“Out Loud” offers a break from the full-force production, drum-heavy, upbeat songs that dominate the rest of the album. Shultz, accompanied solely by simple piano music, sings about his and his brother, guitarist Brad Shultz’s relationship with their father, who recently passed away. He looks back on a fight with his father and laments spending so much of his limited time with him fighting and focusing too solely on his career. He sings, “Chasing down a dream / Like a shadow in the breeze / From a thousand miles away / Wish you were still in front of me.” The song sounds a lot like their 2019 track, “Love’s the Only Way,” but fails to match its instrumental uniqueness. While the simple piano is undoubtedly very effective in emphasizing the heartbreaking lyrics of the song, I wish Cage the Elephant had done something more unique and suited to their strengths—they’ve proven they can still convey a poignant message very well in this way before.

The songs on the second half of the album are much less pop than those on the first half, drawing more influence from other 2010s indie bands. “Ball and Chain” is one of the better songs on the album. Shultz’s at times very deadpan delivery on the track, paired with the beat backing these lyrics, which heavily relies on unconventional percussions, are reminiscent of the late ‘90s band CAKE. Shultz seems to again sing about his experience with psychosis, this time with slightly more interesting lyrics. Shultz recounts feeling completely out of control, singing, “I was lost in fabrication / The finish line was fixed.” While “Neon Pill” has gotten more attention, “Ball and Chain” is also catchy, but a bit more unique.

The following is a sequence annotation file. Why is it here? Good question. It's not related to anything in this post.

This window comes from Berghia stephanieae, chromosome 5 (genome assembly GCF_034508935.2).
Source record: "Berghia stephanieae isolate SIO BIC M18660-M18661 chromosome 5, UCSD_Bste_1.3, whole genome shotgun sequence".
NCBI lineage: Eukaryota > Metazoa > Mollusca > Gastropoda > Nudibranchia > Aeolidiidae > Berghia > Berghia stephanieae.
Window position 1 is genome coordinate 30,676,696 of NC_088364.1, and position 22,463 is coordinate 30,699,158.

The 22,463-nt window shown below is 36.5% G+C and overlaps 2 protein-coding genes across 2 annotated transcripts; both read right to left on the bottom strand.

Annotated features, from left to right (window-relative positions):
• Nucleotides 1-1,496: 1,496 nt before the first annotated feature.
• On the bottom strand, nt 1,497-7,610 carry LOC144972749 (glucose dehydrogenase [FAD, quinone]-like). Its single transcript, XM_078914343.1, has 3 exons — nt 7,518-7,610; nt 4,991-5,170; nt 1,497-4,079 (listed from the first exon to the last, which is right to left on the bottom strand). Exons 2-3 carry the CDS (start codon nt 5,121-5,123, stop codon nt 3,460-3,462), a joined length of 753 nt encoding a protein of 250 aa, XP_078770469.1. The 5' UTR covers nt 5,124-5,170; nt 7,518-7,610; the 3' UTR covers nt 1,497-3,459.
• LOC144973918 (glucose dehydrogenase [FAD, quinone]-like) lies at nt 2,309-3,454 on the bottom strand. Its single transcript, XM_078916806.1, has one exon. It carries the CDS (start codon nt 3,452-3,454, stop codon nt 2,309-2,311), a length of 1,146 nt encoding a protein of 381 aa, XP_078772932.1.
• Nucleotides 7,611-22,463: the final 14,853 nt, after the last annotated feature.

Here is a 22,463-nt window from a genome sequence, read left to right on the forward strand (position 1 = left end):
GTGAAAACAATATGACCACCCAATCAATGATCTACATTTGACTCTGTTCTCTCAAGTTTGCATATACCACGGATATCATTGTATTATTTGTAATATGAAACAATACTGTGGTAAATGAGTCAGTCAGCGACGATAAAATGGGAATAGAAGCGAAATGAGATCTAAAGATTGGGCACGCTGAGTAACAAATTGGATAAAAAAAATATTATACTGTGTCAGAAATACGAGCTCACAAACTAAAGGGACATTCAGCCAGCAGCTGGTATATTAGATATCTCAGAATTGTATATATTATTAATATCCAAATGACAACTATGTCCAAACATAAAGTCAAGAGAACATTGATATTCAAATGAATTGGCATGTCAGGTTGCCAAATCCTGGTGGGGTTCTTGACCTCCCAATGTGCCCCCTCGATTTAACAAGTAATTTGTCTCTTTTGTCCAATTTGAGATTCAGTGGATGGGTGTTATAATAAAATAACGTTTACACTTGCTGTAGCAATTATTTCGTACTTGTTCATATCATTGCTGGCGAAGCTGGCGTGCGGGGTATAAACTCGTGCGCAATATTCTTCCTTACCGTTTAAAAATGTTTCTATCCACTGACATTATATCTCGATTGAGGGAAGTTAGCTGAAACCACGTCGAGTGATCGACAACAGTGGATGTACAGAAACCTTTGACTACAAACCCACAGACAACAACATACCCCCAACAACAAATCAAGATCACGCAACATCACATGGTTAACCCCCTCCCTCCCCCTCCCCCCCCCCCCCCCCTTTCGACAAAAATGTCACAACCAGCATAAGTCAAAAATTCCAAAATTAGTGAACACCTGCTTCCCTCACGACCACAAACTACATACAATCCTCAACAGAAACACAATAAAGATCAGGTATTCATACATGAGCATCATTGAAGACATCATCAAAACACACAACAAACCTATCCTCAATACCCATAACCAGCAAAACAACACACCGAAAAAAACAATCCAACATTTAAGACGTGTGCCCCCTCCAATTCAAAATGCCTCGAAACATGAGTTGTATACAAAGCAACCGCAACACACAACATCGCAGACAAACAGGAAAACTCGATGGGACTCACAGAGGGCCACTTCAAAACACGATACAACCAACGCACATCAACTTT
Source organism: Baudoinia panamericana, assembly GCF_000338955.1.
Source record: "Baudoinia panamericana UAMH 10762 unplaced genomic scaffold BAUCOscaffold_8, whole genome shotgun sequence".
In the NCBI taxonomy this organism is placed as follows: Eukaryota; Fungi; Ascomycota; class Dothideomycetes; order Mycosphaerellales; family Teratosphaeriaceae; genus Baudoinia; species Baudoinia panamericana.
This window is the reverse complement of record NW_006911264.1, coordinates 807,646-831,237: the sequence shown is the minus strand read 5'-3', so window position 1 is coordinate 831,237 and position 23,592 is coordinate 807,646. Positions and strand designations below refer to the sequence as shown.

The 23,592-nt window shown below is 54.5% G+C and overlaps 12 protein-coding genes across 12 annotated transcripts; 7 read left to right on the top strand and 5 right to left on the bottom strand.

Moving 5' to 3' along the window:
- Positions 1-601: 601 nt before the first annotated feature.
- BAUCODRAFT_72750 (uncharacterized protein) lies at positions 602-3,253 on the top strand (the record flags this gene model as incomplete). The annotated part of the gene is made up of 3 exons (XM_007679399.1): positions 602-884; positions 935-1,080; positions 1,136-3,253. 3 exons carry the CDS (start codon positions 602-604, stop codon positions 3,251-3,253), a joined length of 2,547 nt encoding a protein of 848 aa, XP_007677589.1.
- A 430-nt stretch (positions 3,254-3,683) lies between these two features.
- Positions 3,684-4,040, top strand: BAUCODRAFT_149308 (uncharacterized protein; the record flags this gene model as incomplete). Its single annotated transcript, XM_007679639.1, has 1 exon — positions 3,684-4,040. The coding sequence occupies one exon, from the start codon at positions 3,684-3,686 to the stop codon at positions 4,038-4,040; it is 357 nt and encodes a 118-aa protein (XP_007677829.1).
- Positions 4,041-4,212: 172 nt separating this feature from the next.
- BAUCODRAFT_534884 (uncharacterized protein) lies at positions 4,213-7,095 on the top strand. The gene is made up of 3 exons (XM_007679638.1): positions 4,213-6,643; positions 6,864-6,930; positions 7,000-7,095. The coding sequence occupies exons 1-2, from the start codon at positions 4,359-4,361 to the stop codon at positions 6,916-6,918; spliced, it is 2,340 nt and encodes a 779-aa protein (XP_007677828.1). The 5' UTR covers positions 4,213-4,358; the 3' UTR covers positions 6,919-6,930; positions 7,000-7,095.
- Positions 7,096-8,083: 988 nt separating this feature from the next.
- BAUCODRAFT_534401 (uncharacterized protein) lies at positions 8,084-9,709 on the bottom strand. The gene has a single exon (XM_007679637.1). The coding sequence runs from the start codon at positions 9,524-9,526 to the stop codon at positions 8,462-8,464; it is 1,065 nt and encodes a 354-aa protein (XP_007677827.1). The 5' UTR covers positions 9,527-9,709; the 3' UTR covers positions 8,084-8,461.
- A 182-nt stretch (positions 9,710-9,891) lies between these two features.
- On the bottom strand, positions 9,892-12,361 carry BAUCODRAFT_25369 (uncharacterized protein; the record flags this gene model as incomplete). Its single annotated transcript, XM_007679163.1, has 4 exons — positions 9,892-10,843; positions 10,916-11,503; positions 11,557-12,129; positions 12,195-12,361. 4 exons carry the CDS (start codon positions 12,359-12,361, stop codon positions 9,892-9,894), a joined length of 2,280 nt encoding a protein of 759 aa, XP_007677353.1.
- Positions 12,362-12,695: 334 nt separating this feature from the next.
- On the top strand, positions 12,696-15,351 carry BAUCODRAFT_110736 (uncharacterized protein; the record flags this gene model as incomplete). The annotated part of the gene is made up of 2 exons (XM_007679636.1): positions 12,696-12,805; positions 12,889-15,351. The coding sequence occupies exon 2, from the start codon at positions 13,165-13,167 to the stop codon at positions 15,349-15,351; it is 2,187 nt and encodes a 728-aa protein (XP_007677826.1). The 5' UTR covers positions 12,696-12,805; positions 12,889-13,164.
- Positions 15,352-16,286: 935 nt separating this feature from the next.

“Good Time” was one of the first singles Cage the Elephant released in anticipation of the new record. While the production isn’t particularly outstanding—like “Rainbow,” the song is a bit too over-reliant on synth—it’s more lyrically interesting than most other songs on the album. Shultz starts by listing off a series of psychedelic images before repeating “Everybody had a good time,” the weariness in his voice increasing each time. Shultz seems to be reflecting on how the pressure to always please has left him with a false sense of happiness and pushed him into a struggle with substance abuse.

For a band seeking to leave behind their earlier influences, it’s ironic that “Silent Picture” ends up sounding so much like the newer work of the ‘90s bands that Cage the Elephant has always been heavily inspired by. However, it does make for the best song on the album—Cage the Elephant has always been good at drawing inspiration from these bands. The lyrics themselves aren’t anything particularly unique, but the overall theme of the song is heartbreaking, as Shultz describes abandoning a relationship because he struggled to seek help when struggling with depression. He sings, “I don’t wanna talk about it / I don’t wanna know if you’re there / I don’t wanna think about it / I just want the world to disappеar / Take it out on me, turn your back on me.”

Overall, the album isn’t bad—and it’s still worth a listen—but I can’t really think of a reason I would relisten to this album when it’s so similar to Cage the Elephant’s much better albums of the past.

Cleo is a senior in her third year of journalism. She enjoys writing about issues impacting the M-A community, particularly environmental issues. She is also on the M-A cross-country and track teams.